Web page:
John Kavanagh has carved out a name for himself as the founder of Straight Blast Gym in Ireland. He became the Emerald Isle’s first BJJ black belt and has ushered in a golden age of MMA for the Irish. With top 10 ranked Gunnar Nelson and featherweight champion and mega-star Conor McGregor behind him, Kavanagh is undoubtedly a premier coach in the game, but he knows that fight fans, and the sport itself, are fickle. With a few losses, even the most dominant of athletes can have their legacy questioned, and their coaches along with them. One needs to look no further than Ronda Rousey and her embattled coach Edmond Tarverdyan for a perfect example of quick reversals of opinion.
But at UFC 202, Kavanagh and McGregor have an opportunity to redeem themselves. It’s an opportunity that doesn’t present itself often in mixed martial arts, so Kavanagh knows that his preparation, and his athlete’s training, has him on the hot seat ahead of this rematch against Nate Diaz.
In a column for Ireland’s The 42, Kavanagh pulls the curtain back on the last few months of training with McGregor, promising a much-improved fighter, who was already elite, and a dominant performance against Nate Diaz.
This is a very important fight for Conor, but I also feel that my own reputation as a coach is at stake. This contest can be a bit of a game-changer for us all. Some observers who are obsessed with weight classes and belts don’t see this as a very meaningful fight. They’re more interested in seeing Conor defend his featherweight belt and going after the lightweight strap too.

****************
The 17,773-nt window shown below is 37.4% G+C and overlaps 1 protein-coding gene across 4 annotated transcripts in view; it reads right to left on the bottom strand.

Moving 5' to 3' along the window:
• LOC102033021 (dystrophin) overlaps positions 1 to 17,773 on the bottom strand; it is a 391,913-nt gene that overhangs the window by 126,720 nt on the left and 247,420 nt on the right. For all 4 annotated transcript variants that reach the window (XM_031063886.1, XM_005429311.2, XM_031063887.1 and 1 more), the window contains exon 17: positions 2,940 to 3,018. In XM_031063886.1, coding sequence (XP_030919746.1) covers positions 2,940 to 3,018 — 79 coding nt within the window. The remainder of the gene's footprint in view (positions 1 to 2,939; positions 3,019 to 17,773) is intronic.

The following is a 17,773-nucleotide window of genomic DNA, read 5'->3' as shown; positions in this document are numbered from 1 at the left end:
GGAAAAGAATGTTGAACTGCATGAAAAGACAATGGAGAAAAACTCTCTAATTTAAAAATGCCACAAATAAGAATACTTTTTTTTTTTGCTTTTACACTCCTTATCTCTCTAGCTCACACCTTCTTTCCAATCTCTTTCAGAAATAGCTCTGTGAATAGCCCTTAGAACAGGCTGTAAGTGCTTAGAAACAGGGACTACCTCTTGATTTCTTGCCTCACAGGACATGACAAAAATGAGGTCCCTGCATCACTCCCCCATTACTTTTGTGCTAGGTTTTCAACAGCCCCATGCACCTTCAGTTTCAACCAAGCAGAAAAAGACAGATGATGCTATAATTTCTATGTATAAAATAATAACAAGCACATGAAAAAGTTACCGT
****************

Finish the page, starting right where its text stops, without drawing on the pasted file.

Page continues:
But for me, we’re very lucky to be in a position to have an immediate rematch. In most cases, fighters have to be patient in order to get that chance. Having an opportunity to reverse an unfavourable result under the same circumstances just a few months later provides us with a chance to show that ‘Win or Learn’ isn’t just a catchy phrase.
It really is something we practice and we have done for a long time.I know Conor will do himself proud, while also proving that methodology to be correct by ensuring that this fight is very one-sided. I do believe that this win must be very dominant. It can’t be a close decision or anything like that. In that case, there won’t be much satisfaction.
McGregor’s usual bombast is still present in his media appearances with Nate Diaz, but his team seems to be putting an extreme amount of pressure on themselves for this fight, and rightfully so. Back-to-back losses won’t be a good look for a featherweight champion who has yet to defend the belt. But if Conor does pull off a dominant win, you can expect another one of these reactions.